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Climate change & forest fires in British Columbia Roberson, Jeff Apr 10, 2015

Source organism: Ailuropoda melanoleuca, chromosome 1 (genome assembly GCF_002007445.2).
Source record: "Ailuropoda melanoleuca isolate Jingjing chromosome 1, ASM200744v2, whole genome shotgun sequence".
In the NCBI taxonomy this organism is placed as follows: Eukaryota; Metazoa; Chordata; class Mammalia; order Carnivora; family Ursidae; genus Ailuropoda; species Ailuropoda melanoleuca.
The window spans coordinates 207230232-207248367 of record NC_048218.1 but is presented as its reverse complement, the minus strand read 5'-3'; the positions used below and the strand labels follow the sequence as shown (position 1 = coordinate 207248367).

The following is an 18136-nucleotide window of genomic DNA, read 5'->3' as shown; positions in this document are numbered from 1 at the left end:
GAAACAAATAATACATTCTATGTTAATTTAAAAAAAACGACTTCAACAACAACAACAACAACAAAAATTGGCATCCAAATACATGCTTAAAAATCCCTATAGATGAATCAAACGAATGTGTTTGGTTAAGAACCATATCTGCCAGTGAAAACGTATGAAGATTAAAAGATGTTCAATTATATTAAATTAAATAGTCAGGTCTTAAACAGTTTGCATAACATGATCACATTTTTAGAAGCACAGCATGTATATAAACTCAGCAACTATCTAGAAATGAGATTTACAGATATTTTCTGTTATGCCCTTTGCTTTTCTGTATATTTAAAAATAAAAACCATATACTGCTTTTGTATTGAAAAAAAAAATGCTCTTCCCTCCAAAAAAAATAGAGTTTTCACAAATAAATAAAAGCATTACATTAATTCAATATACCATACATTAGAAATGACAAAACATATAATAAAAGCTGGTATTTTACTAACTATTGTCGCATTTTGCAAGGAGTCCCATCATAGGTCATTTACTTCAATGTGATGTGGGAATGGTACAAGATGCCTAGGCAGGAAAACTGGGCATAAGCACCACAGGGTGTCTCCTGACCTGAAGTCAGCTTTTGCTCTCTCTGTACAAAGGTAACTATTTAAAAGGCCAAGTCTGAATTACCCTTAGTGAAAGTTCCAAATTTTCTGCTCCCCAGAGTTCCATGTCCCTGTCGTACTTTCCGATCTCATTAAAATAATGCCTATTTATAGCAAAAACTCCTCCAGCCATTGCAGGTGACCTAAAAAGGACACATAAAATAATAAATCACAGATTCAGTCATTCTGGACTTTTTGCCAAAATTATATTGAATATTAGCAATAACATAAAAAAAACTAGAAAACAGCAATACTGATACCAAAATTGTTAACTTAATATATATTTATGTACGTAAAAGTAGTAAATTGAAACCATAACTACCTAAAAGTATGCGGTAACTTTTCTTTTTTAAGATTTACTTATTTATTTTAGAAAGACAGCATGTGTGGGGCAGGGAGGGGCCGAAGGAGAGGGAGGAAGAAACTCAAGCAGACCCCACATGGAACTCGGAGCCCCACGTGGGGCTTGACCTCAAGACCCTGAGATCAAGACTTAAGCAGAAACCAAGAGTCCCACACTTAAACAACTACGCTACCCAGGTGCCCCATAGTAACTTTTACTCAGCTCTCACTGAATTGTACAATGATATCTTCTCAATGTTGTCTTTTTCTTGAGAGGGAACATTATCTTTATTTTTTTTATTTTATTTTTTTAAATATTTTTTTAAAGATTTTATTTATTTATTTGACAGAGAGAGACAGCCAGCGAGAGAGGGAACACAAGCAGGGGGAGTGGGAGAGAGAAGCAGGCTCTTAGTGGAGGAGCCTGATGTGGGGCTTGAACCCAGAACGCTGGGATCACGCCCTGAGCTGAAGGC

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     Climate Change &      Forest Fires in      British Columbia                                               _                            Jeff Roberson                                      _                              04/10/2015               FRST 497 Grad Essay Jeff Roberson 2  Table of Contents Cover Page……………………………………………………………………………..………….1 Table of Contents…………………………………………………………………………..……...2 Abstract……………………………………………………………………………………..……..3 Introduction………………………………………………………………………………..………3 Background……………………………………………………………………………….….……5 Review of Fire Driving Forces: The Fire Environment Triangle………………………....………8   Topography …………………………………………………………………….…………9   Fuel……………………………………….……………………………………………….9   Weather…………………………….…………………………………………………….11   Weather Influences on Ignition Events……………………………….………….………11 Mountain Pine Beetle Impacts…………………………….………………………………..……12 Difficulties of Predicting Impacts of Climate Change….…………………………………..……13 Management Strategies………………………………….……………………………………….14   Management of MPB Infested Stands………….………………………………………..14   Fuel Management & Prescribed Burning…….……………………………………….…15   Collection of Fire Weather Data…………..…………………………………………..…18   Adjustment of Policy……..………………..…………………………………………….19   Educating the Public……………………………………………………………………..20 Conclusion……………………………………………………………………………………….20 References………………………………………………………………………….…………….22   FRST 497 Grad Essay Jeff Roberson 3  ABSTRACT In wake of past suppression practices in British Columbia, paired with anthropogenic induced climate change, more intensive forest fire fuel management is of growing necessity. Strategies aimed to mitigate the chances of uncontrollable, hazardous fires have been recommended which includes fuel management practices, influencing policy changes, educating the public, and additional collection of fire weather data. Regardless of  the numerous studies projecting lengthening of fire seasons and increases in areas burned as well as studies refuting these findings and projections, proactive management of forest fire fuels must occur to avoid hazardous, uncontrollable, severe wildfires that threaten communities.  INTRODUCTION Global climate change is of growing concern as it presents a new range of problems for the world’s current and future generations. Global climate change may result in not only gradual changes to agriculture and forestry through the changes in plant establishment, growth, and survival but it may also result in more abrupt changes to natural disturbances and alterations to fire regimes. Local, regional, and global changes in temperature and precipitation can influence the occurrence, timing, frequency, duration, extent, and intensity of disturbances (Baker 1995 & Turner et al., 1998). Forest fires are one type of natural disturbance that may be increasingly influenced by climate change. Wotton (1998) states that the Canadian Climate Centre General Circulation Model (GCM) scenarios show an anticipated increase in overall fire occurrence of 25% by 2030 and 75% by the end of the century (p. 253). Liu et al. (2010) state that perhaps the most impactful finding regarding climate change on wildfire potential is that the fire season will FRST 497 Grad Essay Jeff Roberson 4  grow longer while more extreme weather events will become more frequent(p. 695).  A longer fire season results in a longer duration and likelihood of fuel drying along with an increased time period for potential ignition. In areas with drier climates, the fire season could extend to the point of lasting the entire year (Liu et al, 2010). Extreme fire weather events would also present problems as they would generally have a faster rate of spread and would leave less time to be controlled (Fried et al., 2004). The expected increase of fire season duration paired with the increased likelihood of more extreme weather events show a potential projected overall shift in fire regimes in the near future. Fire suppression is another factor that will have major impacts to fire regimes as it interacts with projected global climate change. In British Columbia, fire suppression practices have been implemented since 1912, resulting in an accumulation of fuels in the forests of British Columbia. Although the forests throughout British Columbia have not been equally affected by fire suppression in the past, there are large amounts of effected forests that may result in severe fires that may spread to less prone areas. Podur et al. (2010) fear that although fires can be supressed, climate change-driven increases in fire numbers and intensity could potentially overwhelm our suppression abilities (p.1301). Stocks et al. (1998) state that warmer and drier conditions resulting from climate change is likely to crease a positive feedback loop between fires in the boreal ecosystems and climate change, since more carbon would be released from these forests than what is being stored (p. 3). In response to the increases in fuel abundance paired with the increased duration of fire seasons due to climate change, management strategies must adapt to mitigate the chances of potentially dangerous wildfires. Because of the changing forest fire regimes, forest fire management strategies must be adaptive and changes FRST 497 Grad Essay Jeff Roberson 5  must be made in order to be proactive rather than reactive in regards to wildfire occurrences. Strategies aimed to mitigate the chances of uncontrollable, hazardous fires include fuel management practices, influencing policy changes, and collection of fire weather data. These potential strategies will be discussed in addition to the potential impacts of climate change on forest fires in British Columbia. BACKGROUND As anthropogenic induced climate change becomes widely accepted in science, natural disturbance alterations in response to the change in climate are becoming increasingly evident. Gillett et al. (2004) explains that nearly a decade ago, in 2003, forest fires in British Columbia made the news worldwide, when they destroyed over two hundred homes, and forced the evacuation of thirty thousand people (Armstrong, 2003). Since then there have been several larger fire seasons observed over the past decade, thus, there is growing concern regarding the future potential fire seasons yet to be observed. The worry of more severe and frequent wildfire occurrences is intensifying since the area burned by wildfires in Canada each year has shown a distinct upward tendency over recent decades (Van Wagner, 1988; Skinner et al., 1999, 2002; Podur et al., 2002; Stocks et al., 2003). Unfortunately, this increasing trend of area burned by wildfire is consistent with predictions that the area burned in Canada will double by the end of the century (Flannigan et al.,2004) as well as the projection that the length of the fire season will increase (Wotton and Flannigan, 1993; Stocks et al., 1998). At the same time, several recent studies have validated that human emissions of greenhouse gases and sulfate aerosol have had a detectable warming effect on North American climate (Zwiers and Zhang, 2003; Karoly et al., 2003; Stott, 2003) (Gillett et al. 2004). Considering these projections, public FRST 497 Grad Essay Jeff Roberson 6  safety is of growing concern since fuel management and safety precautions to combat wildfire occurrence still remains insufficient.  Over the last century there have been many practices in place involving forest fires in British Columbia and other parts of Canada. Although some practices such as suppressing all fires possible in all areas of British Columbia seemed ideal at the time, current understanding of wildfire management activities suggest that fire suppression is not always ideal since it can result in an increase in the accumulation of forest fire fuels and homogenization of forests and fuels across landscapes.  Fire suppression has created ecosystems with highly connected fuel loads that cause fires to be larger and hotter than historically observed (Thompson et al., 1998).  Because fire suppression techniques have been used in British Columbia since 1912(British Columbia Forest Service, 2010) and have been increasingly more effective since the 1940s with further advancements in technology for detection, transportation of people and equipment and suppression capabilities, there are many areas where forest fuels have been altered. While fire suppression is important to protect communities, sometimes allowing fuels to burn in both wildfires and prescribed burns can be beneficial in reducing fuels in order to mitigate the chances of a dangerous fire that is beyond our suppression abilities. Because there has been an accumulation of fuels due to fire suppression in many areas, typically in dry forests and valley bottoms where lots of people live, many urban communities face risk of overwhelming wildfires that cannot easily be suppressed. In addition to the abundance of fuels, urban populations are growing, thus, interactions between urban communities and forests are increasing. With increasing interaction between humans and forests, there is also growing concern of human induced ignition in forests.  FRST 497 Grad Essay Jeff Roberson 7  In addition to the alterations to fuels caused by human interactions (fire suppression), anthropogenic induced climate change is also of growing concern as the effects on forest fire variables becomes more evident. Liu et al. (2010) declare that the number of fires that occur annually can be affected by climate change as well as a potential increase in length of the fire season, the area burned by wildfire and the intensity of these fires. More frequent and higher intensity wildfires may result from the larger fire potential caused by the changes in these fire properties (p. 694). Because climate change has many implications on how current fire activity frequency and severity may be altered, each fire weather variable must be considered and analyzed when predicting overall effects of climate change on forest fire weather. Forest fires require many crucial weather variables to occur including variables such as higher temperatures for longer durations for fuel drying and frequent lightning strikes for ignition. Fire behaviour is influenced by many additional variables such as topography, slope, aspect, fuel types, fuel dryness, wind, and precipitation.  Because of the complexity of the variables that contribute to fire occurrence and spread, the effects of climate change must be critically assessed, considering the range of variables that could have negative and positive correlation to severe fire occurrences.  It has been found that Increases in frequency and intensity of lightning have been predicted in global warming scenarios, based on the short-term relationship between surface temperatures and lightning activity (Price, C., & Rind, D. 1994). Fauria et al (2010) has also found that in response to warmer conditions, there may be increases observed in area burned due to the positive correlation between temperature and area burned during the past four decades, which suggests that recent increases in burned area may already be the result of anthropogenic greenhouse gas-induced climate change.  FRST 497 Grad Essay Jeff Roberson 8  REVIEW OF FIRE DRIVING FORCES: THE FIRE ENVIRONMENT TRIANGLE In order to understand how fire behaviour might be affected by climate change we can refer to the fire environment triangle which includes three sides that represent different environmental components that contribute to fire behaviour. The Glossary of Forest Fire Management Terms defines Fire Behavior as: "the manner in which fuel ignites, flame develops, and fire spreads and exhibits other related phenomena as determined by the interaction of fuel, weather, and topography” (Merrill & Alexander, editors. 1987). In order for fire to occur and spread, the variables on the triangle, topography, fuel, and weather, interact with one another to determine the spread and effects of the fire once ignition occurs. These fire environment factors determine the characteristics and behaviour of fire at any given moment and can also be used to evaluate fire risk and hazard.   Figure 1: Fire Behavior Triangle (Alberta Government 2013).  FRST 497 Grad Essay Jeff Roberson 9  Topography Topography is the arrangement of the physical features of an area, typically regarded as the features of the land including things like, slope, shape, and aspect.   Topography is one variable that can be expressed as constant since landforms change very slowly when compared to wildfires. Topography is one of the three fire environment variables and can have major impacts to the spread of a fire. If fire is downslope, the potential for the fire to spread quickly uphill is high, whereas if the fire is upslope, since heat rises, it becomes more difficult for the fire to spread downslope without high wind conditions. Since topography is highly variable from one area to the next, it has very unique and variable interactions with fire behaviour. However, since topography is somewhat constant in time scales relevant to weather and fuel variability in response to climate changes, it can remain as a constant variable for the purpose of this paper.  Fuel Forest Fire Fuels consists of the living and dead plant materials from the forests that can potentially fuel wildfire activity including things like tree branches, moss, snags, logs, vegetation, leaves, grass, limbwood, duff, roots, and even soil. Fuel contributes greatly to the potential of a fire and determines to a large extent the severity of the fire. Fire fuels can relate to not only the dryness and abundance of fuels but also the sizes and types of fuels that are present. Depending on the types of fuels that are available along with the locations of their abundance, the risk and hazard can be predicted and assumptions on the potential severity of a fire can be made. Fire hazard refers to both the magnitude of consequences of the potential fire and the risk or probability of that fire occurring. FRST 497 Grad Essay Jeff Roberson 10  Fuel drying is one of the essential variables that drive fire activity and may be greatly impacted by longer fire seasons. “In forest fuels, water is a latent heat sink that affects several aspects of combustion, including preheating, pyrolysis, rate of spread, rate of energy release, and time to extinction” (Cox, 1995; Drysdale, 1999;  Dembsey  2007). Fuel drying is an outcome of the combination of heat and absence of moisture content in fuels. With a longer predicted fire season, it is likely that fuel will have a higher potential for drying, however, it is difficult to predict accurately since precipitation may fluctuate and counterbalance the excess duration of heat. Fauria et al (2010) discuss the climatic patterns associated with the surface weather conditions susceptible to rapid fuel drying, as well as their connections at synoptic to planetary (Rossby) scales and their potential future dynamics in global warming scenarios. Although Fauria et al (2010) find that the effects of climate change on the dynamics of the teleconnections that control fuel drying are unknown; other researchers have found that the occurrence of fires are more common, especially during El Ninos and the positive phase of PDO(Heyerdahl et al. 2008). Heyerdahl et al. (2008), find that variations in climate, including springtime temperature and summertime soil and fuel moisture, have historically had large effects on area burned. In addition, Heyerdahl et al. (2008) find that although high-severity fires have only occasionally occurred at fine scales in all forests except the driest ponderosa pine woodlands, the changes in fuel amounts, structure, and continuity resulting from fire exclusion in dry forests across much of the region makes high-severity fires more likely. Fuel and weather contribute a large share to the fire environment and are both effected to a large degree by climate. Because of the influence of climate on the fire triangle variables (weather and fuel) FRST 497 Grad Essay Jeff Roberson 11  that drive fire behavior, climate change implies major changes and influence to future fire environment, behavior, and frequency. Weather Daily weather determines to a large extent the fuel conditions through fire weather indices, as indicated by fire danger ratings. The fire danger ratings are based on four main variables from weather that drive fire behavior including temperature, relative humidity (RH), wind, and rain. Weather is highly variable and has complex interactions with fire since variables like RH and precipitation may decrease the chances of fire while increases in temperature and wind can increase the chances and potential to spread. Although there are numerous studies predicting an increase in area burned in response to global climate change, (Wotton et al., 2003; Flannigan et at., 2004; Tymstra et al., 1977; Girardin et al., 2004; Mudelsee et al., 2008; Malevsky-Malevich 2008; Balshi et al., 2009; Krawchuk 2009) including an earlier start to the fire season,( Stocks et al. 1998) some studies forecast insignificant fluctuations of area burned since the increased precipitation may offset the effects of warmer temperatures(Girardin et al., 2004; Flannigan et al., 1998), however, the increases in precipitation must be during the spring or summer fire season, which is not the case in many places of British Columbia. Unfortunately, due to the complexity of the interactions of weather and fire and the spatial variability of weather, it remains a difficult task to accurately predict specific fire behaviours across scales. Weather Influences on Ignition Events Weather encompasses many variables that have complex interactions with fire behavior such as wind, RH, precipitation, and temperature, but weather can also include other aspects that FRST 497 Grad Essay Jeff Roberson 12  promote ignition events and fire activity such as lightning strikes. Increases in frequency and intensity of lightning have been predicted in global warming scenarios, based on the short-term relationship between surface temperatures and lightning activity (Price, C., & Rind, D. 1994). With a predicted increase of frequency and intensity of lightning strikes paired with the abundance of fuels due to fire suppression practices, it suggests an increasing potential for ignition events. The findings of an increase in possible ignition events involving lightning strikes paired with the increased potential for fire weather would only suggest that more frequent wildfire events are possible, thus, management of high risk areas are crucial in avoiding hazardous wildfires.  MOUNTAIN PINE BEETLE IMPACTS Climate change may lead to unforeseen issues that may in turn have a great impact on fire potential. An issue that has had astonishing impacts to fire potential is the mountain pine beetle epidemic. Climate change has presented favorable warmer conditions to the mountain pine beetle allowing populations to persist through colder period resulting in enormous population increases causing vast pine stands to die due to the reproductive cycle the MPB requires (Alfaroet al. 2010). These vast mountain pine beetle infested stands result in large amounts of accumulated forest fuels from the dead effected trees. The current mountain pine beetle effects are extensive and severe in the western region of North America, thus, an understanding of the current and future ecological and economic implications is critical. Jenkins et al (2014) found that “although recent research shows some disagreement over expected changes in fire behavior during the early portions of an epidemic, observations from recent wildfires suggest that recently attacked forests are capable of increased probabilities of FRST 497 Grad Essay Jeff Roberson 13  torching and crowning and increased likelihood of spotting”. It is important to note that although some data may express insignificant changes in fire activity in relation to MPB affected areas, that there are evident alterations to fuel loads in these affected areas and the effects of the MPB are long term and ongoing making more intensive management of fuels in these areas a crucial step towards avoiding potential catastrophic fire events. DIFFICULTIES OF PREDICTING IMPACTS OF CLIMATE CHANGE While there are numerous studies suggesting the positive correlation between increasing temperatures and increased areas burned, there are many other variables that cause complexity in predicting the overall effects of climate change on forest fires in BC. Although many researchers have found that areas burned are projected to increase in response to climate change effects, Fauria et al (2010) found that the effects of climate change on the dynamics of the teleconnections that control fuel drying remain unknown. When considering overall fuel drying, the positive and negative influences of select areas remain complex and unpredictable. As mentioned before, many studies predict there will be an increased area burned, (Wotton et al., 2003; Flannigan et at., 2004;  Tymstra et al., 1977; Girardin et al., 2004; Mudelsee et al., 2008; Malevsky-Malevich 2008; Balshi et al., 2009; Krawchuk 2009) including an earlier start to the fire season(Stocks et al., 1998). Although some forecast insignificant changes due to increased precipitation offsetting the effects of warmer temperatures (Girardin et al., 2004; Flannigan et al., 1998), the increases in precipitation must be during the spring or summer fire season, which is not the case in many places of British Columbia. It is difficult to predict weather and precipitation events at local scales over long periods; however, Global Climate Models combined with programs such as ClimateBC clearly indicate that seasonal FRST 497 Grad Essay Jeff Roberson 14  changes in climate are highly relevant at local and regional scales. In many areas in BC, summer precipitation has shown a decrease in the 20th century and is forecast to continue along this trend. With all arguments and predictions there exists skepticism and studies suggesting otherwise, however, regardless of the uncertainties in predicting climate change impacts on forest fire weather, management of fire prone areas must remain a high priority to ensure proactive approaches to mitigate occurrences of severe, hazardous wildfires. MANAGEMENT STRATEGIES Forest management strategies are of growing importance due to our history of fire suppression and fuel buildup along with the challenges and changes that climate warming may imply for future forest fire occurrences.  Management of MPB Infested Stands The drastic changes forced upon the fuel complex over the course of the MPB rotation have important implications for fire management (Jenkins, 2014). Management of MPB forests susceptible to wildfire occurrences may have large investment costs with little economic returns, however, creating forest structures that are more resilient to wildfire at stand and landscape levels may decrease the concerns and costs associated with fire suppression activities and the susceptibility of forests to MPB outbreaks (Fettig et al., 2014). Proper forest management is of growing importance due to the growing potential for beetle outbreaks and severe wildfires. Forest managers should adapt silviculture treatments to mitigate effects of pest outbreaks, “for example, the colonization of phloem-feeding insects, such as bark beetles, is partially controlled by the ability of the tree to produce oleoresin, which is under genetic FRST 497 Grad Essay Jeff Roberson 15  control. So, planting selected tree species and genotypes with relatively high oleoresin could limit insect outbreaks” (Jenkins et al., 2014). Forest companies tend to choose cheaper, more reliable, fast growing species for silviculture treatments in order to reach the “green up” stage so that leased land can be returned to the government. Since planting more diverse resilient stands is more costly and slow growing, forest companies are left with little incentive to manage for future potential pest outbreaks. As for stands that have already been affected by the MPB, government policies must shift in order to provide economic incentive to forest harvesting companies to manage the fuels and dead trees present in these lands and plant more resilient species. Filmon et al. (2004) explains that excluding volumes from the Annual Allowable Cut (AAC) which operate under fuel management guidelines would allow areas to pursue management activities more aggressively (Filmon et al., 2004; Le Goff, 2009). Adjusting the AAC or continuing to convert some volume based tenures to area based tenures for MPB kill areas could potentially give forest companies more incentive and ability to manage these susceptible stands. Filmon et al. (2004) state that "the addition of stumpage to the basic cost of harvest often negates the economic viability of operating in low-quality tree stand areas" (p. 32). Although many of these MPB infested areas have not been impacted by wildfire yet, “it is important to emphasize that these conditions are significant and not short-lived and that MPB-affected forests might exhibit some degree of altered fire behavior for up to a decade or more after a MPB outbreak” (Jenkins et al 2014).  Fuel Management & Prescribed Burning Fuel management is a key strategy that can be used to combat the potential rise in wildfire severity and frequency. In relation to the fire environment triangle including fuel, weather, and FRST 497 Grad Essay Jeff Roberson 16  topography, fuel is the only variable that we can manage for to influence fire behavior and effects. Arno and Fiedler (2005) believe that fire-prone forests could be actively restored through fuel management to restore their natural resilience to frequent fires. Numerous methods are available for fuel management including physically removing fuels, thinning or harvesting, or even prescribed burns. Surface fires could be used as a management tool to maintain fire-susceptible habitat features in conservation areas (Fulé et al. 2005). Fuel management strategies, regardless of what specific methods are used must be consistent and efficient. Agee and Skinner (2004) explain that “if fuel treatments are small and scattered, or a long time has elapsed since treatment (generally 10–15 years or more), they will be less effective in fragmenting the landscape fuel loads, and their efficacy at the stand level can be overwhelmed by intense fires burning in adjacent areas”. Since we know that fuel management is crucial and that we must be doing it, we should no longer be arguing for its place in management but rather we should be determining where these types of management should occur. We are now faced with decisions on how much of a landscape needs to be treated as well as where management would be most effective in order to be most proficient in delegating management efforts and most efficient in preventing high amounts of wildfire damages (Agee, 1996; Weatherspoon & Skinner; 1996; Taylor & Skinner, 1998).  Prescribed burning is one effective strategy that can combat the accumulation forest fire fuels. Although, in British Columbia, fire can be a relatively expensive tool with many constraints and regulations, prescribed burns can have number of beneficial uses such as removing logging debris, reducing wildfire risk, increasing the abundance of certain understory species, and maintaining or restoring certain ecological conditions (Carter et al., 2004). Although conditions FRST 497 Grad Essay Jeff Roberson 17  required for prescribed burning can be restraining at times, prescribed burns are effective in reducing wildfire risk when concluded.  The potential for active crown fire is reduced most effectively by combinations of prescribed fire and mechanical fuel treatments (i.e., removal of smaller-diameter trees) (Stephens et al., 2012). When applied under prescription, both prescribed fire and its mechanical surrogates (e.g., thinning) are generally effective in meeting short-term fuel reduction objectives as treated stands are more resilient to wildfire (Stephens et al., 2012; McIver et al. 2013). Prescribed burns have the potential for many benefits when mitigating the risk of wildfire and promoting ecological restoration, however, there are a number of limitations to using prescribed burns in British Columbia. Although the public has limited knowledge about prescribed burns, the general perception of burns is negative due to concerns of smoke, carbon release, aesthetic damage, and releases other trace gases into the atmosphere. Liu et al. (2010) explain that “smoke particles are one of the sources of atmospheric aerosols, which affect atmospheric radiative transfer through scattering and absorbing solar radiation and through modifying cloud microphysics. These processes can further modify clouds and precipitation and atmospheric circulation” (Liu et al., 2010). Regardless of the smoke and atmospheric aerosol impacts, prescribed burns are much more ideal than having a larger scale, more severe, uncontrollable wildfire.  It has been shown that prescribed burning releases significantly less carbon into the atmosphere than large, uncontrolled fires which often cause significant environmental damage (Diggins et al., 2010). FRST 497 Grad Essay Jeff Roberson 18  Collection of Fire Weather Data Liu et al (2010) state that drier, warmer climate will result from climate change resulting in a potential to increase fire occurrence and intensified fire behavior, thus, the distribution of fire-dependent, -sensitive and - influenced ecosystems may be altered (p.685). With climate change altering the areas that are prone to wildfire occurrence, more detailed maps and data are required in order to make appropriate management strategies to mitigate the chances of wildfire occurrence as well as to create safety plans for communities that may be at risk to these changes.  Liu et al. (2010) believe that there has been an absence of fire weather data collected throughout time and that the current data is used to extrapolate findings into the future, thus, in order to make more informed management decisions regarding fuel management, additional fire weather data must be collected and utilized in order to aid in the decisions of future managers. Nitschke, & Innes, (2008) mention that “ignoring fire regime vulnerability will increase the risk to maintaining one of the foundations of sustainable forest management; functioning ecosystems”. Johnstone et al. (2010) state that the complex relationships between plants, soils, and fires allow for a high level of resilience to the natural forest fire regime that an area is accustomed to. However, Johnstone et al. continues and declares that “if fire regimes shift in response to changing climate conditions, fires may interrupt these feedback cycles and cause abrupt shifts in community composition. These changes are most likely to occur in portions of the landscape where community composition is not tightly constrained by slow-changing abiotic factors, such as in areas of intermediate moisture drainage." (Johnstone et al., 2010, p. 1310). It is obvious that the shift in fire regimes pose many complications and challenges for ecosystems and management of fire in the future. FRST 497 Grad Essay Jeff Roberson 19  In order to manage for these changes in fire regimes, proper data collection and mapping must be accumulated in order to efficiently manage for high risk areas. Stocks et al. underlines the importance in continuing to model future climates using higher resolution models as they become available so that in the future, managers can make more informed decisions when planning (Stocks et al., 1998). While accumulation of data allows for more informed management, strategies in place to combat the future fire regime vulnerability remains challenging and management must adapt to efficiently mitigate high risk situations. Nitschke, & Innes, (2008)suggest that “using our understanding of future fire regime vulnerability to guide emulation strategies will require dynamic and flexible management approaches that adapt actions as fire regime shifts with climate”.  Adjustment of Policy Since wildfire conditions and fire regimes are shifting quickly, policy and government action must shift in order to meet these changes and maintain public safety. Filmon et al. (2004) provide some useful policy recommendations for creating better fire management skills throughout British Columbia. Filmon et al. (2004) mention that “as is the case for municipal governments, regional districts should be required through legislation to provide local emergency plans developed to a provincial standard and maintained to a current status” (p. 71). Furthermore, they encourage policy to focus on ways to increase public safety by using strict requirements especially in areas of the wildland-urban interface (Filmon et al., 2004). While efforts are being made to manage mountain pine beetle infested areas, it remains difficult for harvesting companies to form economically viable management plans for many of these remote areas. As mentioned before Filmon et al. (2004) calls for excluding volumes from FRST 497 Grad Essay Jeff Roberson 20  the Annual Allowable Cut (AAC) which operate under fuel management guidelines to allow areas to pursue management activities more aggressively (Filmon et al., 2004; Le Goff, H, 2009). Some conversion of volume based tenures to area based tenures are currently commencing in order to aid in these management areas, however, more either more conversion is needed or different adjustments must be made in order to remove these fuel filled areas and implement more resilient silviculture treatments in an economically viable manner.  Educating the Public Due to the rising concern for public safety due to the increased chances of more frequent and severe wildfire, education of the public is of utmost importance. Education on wildfire occurrences provides incentive for government and forest managers to ensure public safety through fuel management, policy adjustments, and safety plan formulation in response to a rise in public values. Liu et al. insist that it is important to ensure the public is knowledgeable about human-caused fires especially through the dry summer months (Liu et al., 2010). A knowledgeable public is not only important in order to influence policy or to be prepared with safety responses for times of fire occurrence, but it is important in order to reduce ignition caused by humans. With growing populations, urban communities are growing and thus have increasing interaction with forest ecosystems, increasing the chances of human induced ignition and, thus, increasing the importance of having an informed public. CONCLUSION The global climate change induced alterations to fire regimes and seasons in British Columbia demands response from management in their efforts to mitigate the potential increases in FRST 497 Grad Essay Jeff Roberson 21  frequency, hazard, and severity of future wildfire occurrences. Through an understanding of the impacts that weather and fuel have on the fire environment, we are able to hypothesize what the results of climate change may have on them and thus what the results may suggest to the fire environment. Although there are many studies suggesting a projected increase of area burned in the future due to climate change, the effects of climate change on the dynamics of the teleconnections that control fuels drying remain unknown. Regardless of the predicted increase of risk of severe and frequent wildfire occurrences, management strategies must be proactive to ensure public safety. In response to the growing concerns of managing wildfire occurrence I have recommended that fuel management and prescribed burns should be supported and implemented with aid from policy adjustments to ensure economically viable procedures. I have also recommended continued fire weather data collection in order to provide future managers with data to make informed and efficient decisions in regards to fuel management. Furthermore, educating the public is also recommended in order for values to shift in regards to fuel management and prescribed burns which may in turn result in an influence to policy and potential for increasing public safety. An informed public will not only cause a shift in values, but it may additionally result in lower chances of human caused ignition in areas where urban communities are adjacent to forest ecosystems. It is important to note that current management strategies may not be ideal for future conditions as the frequency of more severe wildfire occurrences may fluctuate, thus, management strategies must adapt to current conditions.        FRST 497 Grad Essay Jeff Roberson 22  REFERENCES Agee, J. K., & Skinner, C. N. (2005). Basic principles of forest fuel reduction treatments. Forest Ecology and Management, 211(1), 83-96. doi:10.1016/j.foreco.2005.01.034 Alberta Government (2013) Wildfire Behavior. Environment and Sustainable Resource Development.  Alfaro, R. I., Campbell, E., Hawkes, B. C., Canadian Public Policy Collection, Mountain Pine Beetle Initiative (Canada), & Pacific Forestry Centre. (2010). Historical frequency, intensity and extent of mountain pine beetle disturbance in british columbia. Victoria, B.C: Pacific Forestry Centre.  Armstrong, J. (2003), Tony homes incinerated by voracious Kelowna fire, The Globe and Mail, Aug. 25. Baker, W. L. (1992). 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